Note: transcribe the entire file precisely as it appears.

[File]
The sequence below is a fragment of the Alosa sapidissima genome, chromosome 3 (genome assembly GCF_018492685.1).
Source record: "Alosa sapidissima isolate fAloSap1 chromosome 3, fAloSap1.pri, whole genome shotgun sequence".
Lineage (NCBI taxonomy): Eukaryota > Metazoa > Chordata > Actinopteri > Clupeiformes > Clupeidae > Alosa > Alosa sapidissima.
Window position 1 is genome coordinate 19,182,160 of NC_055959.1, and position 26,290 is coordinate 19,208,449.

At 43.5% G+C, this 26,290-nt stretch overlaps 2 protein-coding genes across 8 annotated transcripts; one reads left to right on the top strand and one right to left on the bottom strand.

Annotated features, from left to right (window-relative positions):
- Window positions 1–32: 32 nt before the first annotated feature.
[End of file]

The sequence below is a fragment of the Alosa sapidissima genome, chromosome 3 (genome assembly GCF_018492685.1).
Source record: "Alosa sapidissima isolate fAloSap1 chromosome 3, fAloSap1.pri, whole genome shotgun sequence".
Lineage (NCBI taxonomy): Eukaryota > Metazoa > Chordata > Actinopteri > Clupeiformes > Clupeidae > Alosa > Alosa sapidissima.
Window position 1 is genome coordinate 19,182,160 of NC_055959.1, and position 26,290 is coordinate 19,208,449.

At 43.5% G+C, this 26,290-nt stretch overlaps 2 protein-coding genes across 8 annotated transcripts; one reads left to right on the top strand and one right to left on the bottom strand.

Annotated features, from left to right (window-relative positions):
- Window positions 1–32: 32 nt before the first annotated feature.